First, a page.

An Irish government minister has stated a solution must be found to allow the continued free movement of horses after Brexit to protect events like the Cheltenham Festival.
Michael Creed, Ireland's minister for agriculture, food and the marine, was among politicians to meet racing leaders from across Europe at Cheltenham on Friday for informal talks about the issue.
Michael Gove, the secretary of state for environment, food and rural affairs, has also been involved in discussions.
The tripartite agreement between Britain, Ireland and France, which allows free movement of horses for racing and breeding ends after Brexit and there is concern in all three countries that the industries there could be damaged.
Earlier this month BHA chief executive Nick Rust told the National Equine Forum that there needed to be a level playing field in the way the sport is regulated between the three countries in order to help maintain free movement of horses after Brexit, otherwise there was "the very real possibility of border controls".
Horse Racing Ireland chief executive Brian Kavanagh and his France Galop counterpart Olivier Delloye were among those meeting with British racing industry leaders as well as Creed and Phil Hogan, the European commissioner for agriculture and rural development.
Creed said that the issue was on his mind "almost every waking moment".
He added: "I had a very good engagement with my UK counterpart Michael Gove and one of the topics that was on the agenda was the existing tripartite agreement between the UK, Ireland and France and how we might engineer a successor to that to make sure that nothing interferes with the likes of what we have at Cheltenham.
"We need to make sure we have a successor to the tripartite agreement."
Creed acknowledged that it was a complex issue.
He went on: "It's not going to be easy, there's no point in saying otherwise, but I think where there's a will there's a way. It's essential that we find a solution to this issue."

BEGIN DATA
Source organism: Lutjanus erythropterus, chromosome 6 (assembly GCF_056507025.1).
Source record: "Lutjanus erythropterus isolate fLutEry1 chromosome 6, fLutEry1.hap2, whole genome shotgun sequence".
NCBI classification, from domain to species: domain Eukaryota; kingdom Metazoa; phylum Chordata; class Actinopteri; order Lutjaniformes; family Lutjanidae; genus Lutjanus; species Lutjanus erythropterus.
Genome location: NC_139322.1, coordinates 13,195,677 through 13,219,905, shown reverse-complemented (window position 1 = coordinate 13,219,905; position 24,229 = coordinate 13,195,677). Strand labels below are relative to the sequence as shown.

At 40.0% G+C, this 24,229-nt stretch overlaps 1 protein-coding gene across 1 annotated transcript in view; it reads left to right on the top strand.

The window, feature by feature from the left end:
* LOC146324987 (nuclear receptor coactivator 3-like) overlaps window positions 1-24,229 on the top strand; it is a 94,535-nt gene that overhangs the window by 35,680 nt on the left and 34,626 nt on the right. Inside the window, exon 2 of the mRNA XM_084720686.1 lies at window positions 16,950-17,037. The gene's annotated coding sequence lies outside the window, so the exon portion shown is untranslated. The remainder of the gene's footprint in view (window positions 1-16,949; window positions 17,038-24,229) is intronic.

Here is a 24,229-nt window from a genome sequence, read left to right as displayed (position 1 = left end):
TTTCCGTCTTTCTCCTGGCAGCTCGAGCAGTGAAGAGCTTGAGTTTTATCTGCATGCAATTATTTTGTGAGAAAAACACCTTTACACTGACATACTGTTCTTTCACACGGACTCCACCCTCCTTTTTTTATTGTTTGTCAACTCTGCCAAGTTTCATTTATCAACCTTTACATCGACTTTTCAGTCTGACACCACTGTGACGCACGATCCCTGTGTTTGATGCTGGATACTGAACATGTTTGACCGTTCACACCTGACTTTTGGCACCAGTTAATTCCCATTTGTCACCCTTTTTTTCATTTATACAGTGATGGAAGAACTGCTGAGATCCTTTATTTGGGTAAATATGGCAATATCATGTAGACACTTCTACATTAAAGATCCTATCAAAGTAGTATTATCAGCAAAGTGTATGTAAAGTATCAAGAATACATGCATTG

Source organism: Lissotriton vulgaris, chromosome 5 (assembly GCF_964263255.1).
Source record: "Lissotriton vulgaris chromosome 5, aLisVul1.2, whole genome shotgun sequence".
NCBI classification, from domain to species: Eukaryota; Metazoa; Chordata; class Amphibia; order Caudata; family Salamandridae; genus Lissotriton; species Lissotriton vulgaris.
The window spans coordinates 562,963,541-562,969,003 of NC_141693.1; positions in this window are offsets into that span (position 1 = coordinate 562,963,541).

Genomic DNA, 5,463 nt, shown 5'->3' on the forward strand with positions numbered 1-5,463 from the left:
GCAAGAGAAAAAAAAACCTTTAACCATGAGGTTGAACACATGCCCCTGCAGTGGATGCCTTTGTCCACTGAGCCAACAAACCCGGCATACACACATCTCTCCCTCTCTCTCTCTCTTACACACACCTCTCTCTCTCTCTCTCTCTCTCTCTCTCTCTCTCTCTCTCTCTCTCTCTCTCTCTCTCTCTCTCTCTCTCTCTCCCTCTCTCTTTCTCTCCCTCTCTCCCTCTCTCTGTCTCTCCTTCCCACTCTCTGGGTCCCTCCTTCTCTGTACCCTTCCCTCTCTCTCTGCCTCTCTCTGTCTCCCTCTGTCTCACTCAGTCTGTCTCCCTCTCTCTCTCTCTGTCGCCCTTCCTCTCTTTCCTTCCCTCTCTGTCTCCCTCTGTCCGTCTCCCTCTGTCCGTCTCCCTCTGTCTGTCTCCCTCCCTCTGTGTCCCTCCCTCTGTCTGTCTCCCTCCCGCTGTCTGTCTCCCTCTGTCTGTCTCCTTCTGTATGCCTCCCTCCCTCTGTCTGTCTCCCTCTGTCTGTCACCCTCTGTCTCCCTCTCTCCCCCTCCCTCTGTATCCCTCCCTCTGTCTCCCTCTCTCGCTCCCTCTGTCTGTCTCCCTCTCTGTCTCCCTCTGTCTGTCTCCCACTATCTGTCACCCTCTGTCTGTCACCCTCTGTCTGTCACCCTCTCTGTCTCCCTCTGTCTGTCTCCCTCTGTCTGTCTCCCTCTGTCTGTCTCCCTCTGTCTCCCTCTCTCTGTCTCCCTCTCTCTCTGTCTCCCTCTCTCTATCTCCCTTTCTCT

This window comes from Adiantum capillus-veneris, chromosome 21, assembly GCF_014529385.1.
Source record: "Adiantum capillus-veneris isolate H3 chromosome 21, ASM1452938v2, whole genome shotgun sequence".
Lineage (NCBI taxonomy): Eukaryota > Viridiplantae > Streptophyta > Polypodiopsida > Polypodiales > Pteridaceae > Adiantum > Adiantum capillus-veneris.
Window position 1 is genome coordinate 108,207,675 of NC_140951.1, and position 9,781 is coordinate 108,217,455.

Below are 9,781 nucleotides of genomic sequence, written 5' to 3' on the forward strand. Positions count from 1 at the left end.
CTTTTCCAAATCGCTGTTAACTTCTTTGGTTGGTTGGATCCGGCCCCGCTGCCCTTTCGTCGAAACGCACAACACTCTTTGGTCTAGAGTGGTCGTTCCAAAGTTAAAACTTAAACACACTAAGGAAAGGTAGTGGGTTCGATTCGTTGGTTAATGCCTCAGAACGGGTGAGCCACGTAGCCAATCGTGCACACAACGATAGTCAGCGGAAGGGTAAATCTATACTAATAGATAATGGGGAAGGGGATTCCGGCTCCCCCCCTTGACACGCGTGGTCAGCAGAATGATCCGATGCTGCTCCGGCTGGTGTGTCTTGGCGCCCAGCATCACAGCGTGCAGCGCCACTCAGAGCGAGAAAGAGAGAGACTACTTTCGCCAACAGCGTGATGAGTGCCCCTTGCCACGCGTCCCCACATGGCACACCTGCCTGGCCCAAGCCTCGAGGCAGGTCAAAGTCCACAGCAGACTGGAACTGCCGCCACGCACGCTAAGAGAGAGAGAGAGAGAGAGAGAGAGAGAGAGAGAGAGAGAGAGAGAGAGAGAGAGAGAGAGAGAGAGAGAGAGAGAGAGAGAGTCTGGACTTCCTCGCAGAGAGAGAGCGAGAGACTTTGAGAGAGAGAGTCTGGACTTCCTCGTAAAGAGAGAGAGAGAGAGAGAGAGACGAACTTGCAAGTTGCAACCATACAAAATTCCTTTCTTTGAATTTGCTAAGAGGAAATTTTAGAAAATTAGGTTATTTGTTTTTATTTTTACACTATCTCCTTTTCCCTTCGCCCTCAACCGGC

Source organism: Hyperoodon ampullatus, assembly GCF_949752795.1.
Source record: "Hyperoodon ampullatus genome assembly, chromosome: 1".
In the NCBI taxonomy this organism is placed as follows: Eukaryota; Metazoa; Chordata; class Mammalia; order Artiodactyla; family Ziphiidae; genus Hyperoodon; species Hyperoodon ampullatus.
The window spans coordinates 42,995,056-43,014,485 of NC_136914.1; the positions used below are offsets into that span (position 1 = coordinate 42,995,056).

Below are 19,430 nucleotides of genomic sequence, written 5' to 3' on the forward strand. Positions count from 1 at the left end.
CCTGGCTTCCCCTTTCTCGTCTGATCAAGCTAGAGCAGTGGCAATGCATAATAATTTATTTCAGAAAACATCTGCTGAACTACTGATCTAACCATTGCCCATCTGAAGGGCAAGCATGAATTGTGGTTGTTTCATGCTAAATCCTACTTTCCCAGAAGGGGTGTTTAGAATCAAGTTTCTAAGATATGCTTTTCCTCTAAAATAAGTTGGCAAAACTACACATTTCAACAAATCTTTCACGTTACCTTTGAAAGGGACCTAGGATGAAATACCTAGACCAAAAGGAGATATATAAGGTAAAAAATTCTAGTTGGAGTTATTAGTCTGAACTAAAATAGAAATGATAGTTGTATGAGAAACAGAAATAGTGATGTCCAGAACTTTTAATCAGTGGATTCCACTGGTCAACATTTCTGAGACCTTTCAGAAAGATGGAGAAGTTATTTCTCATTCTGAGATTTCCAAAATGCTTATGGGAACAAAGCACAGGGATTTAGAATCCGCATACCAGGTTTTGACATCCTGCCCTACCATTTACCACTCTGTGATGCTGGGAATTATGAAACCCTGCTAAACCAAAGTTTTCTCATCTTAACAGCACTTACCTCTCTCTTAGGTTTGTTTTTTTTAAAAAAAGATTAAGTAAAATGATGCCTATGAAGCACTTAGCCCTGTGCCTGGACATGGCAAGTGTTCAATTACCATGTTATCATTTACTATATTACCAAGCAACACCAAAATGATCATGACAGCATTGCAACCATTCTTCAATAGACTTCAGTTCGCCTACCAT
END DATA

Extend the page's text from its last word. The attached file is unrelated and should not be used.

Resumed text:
Asked whether the general situation over Brexit was a "mess" Creed did betray some frustration as he answered: "Not of my making."
Hogan said he was conscious of the economic contribution the racing and breeding industries made in France, the UK and Ireland and that the racing authorities in the three countries had asked for something similar to the tripartite agreement to be put in its place.
He added: "This is all tied up with what the future relationship will be with the UK and the European Union, but there have been a number of meetings to make sure that everybody is aware of the issue in the first instance.
"Then if we can get the animal health regime broadly in line with what we have today it will be a good start towards trying to resolve this issue which is important for the free movement of animals."
Hogan said leading figures at the top of the EU and British government were awake to the matter.
"The Task Force 50 that is under the stewardship of Michel Barnier in Brussels is aware of the issue and I as commissioner am very aware of the issue and I'm very keen to help," he said.
"I've spoken to secretary Gove about it this week, he raised this issue with me and I think it's very good that he was prepared to raise it.
"A festival meeting like Cheltenham, like many other festival meetings in the UK, Ireland and France, is a clear demonstration to everybody of what contribution racing making to economic activity in rural areas and jobs."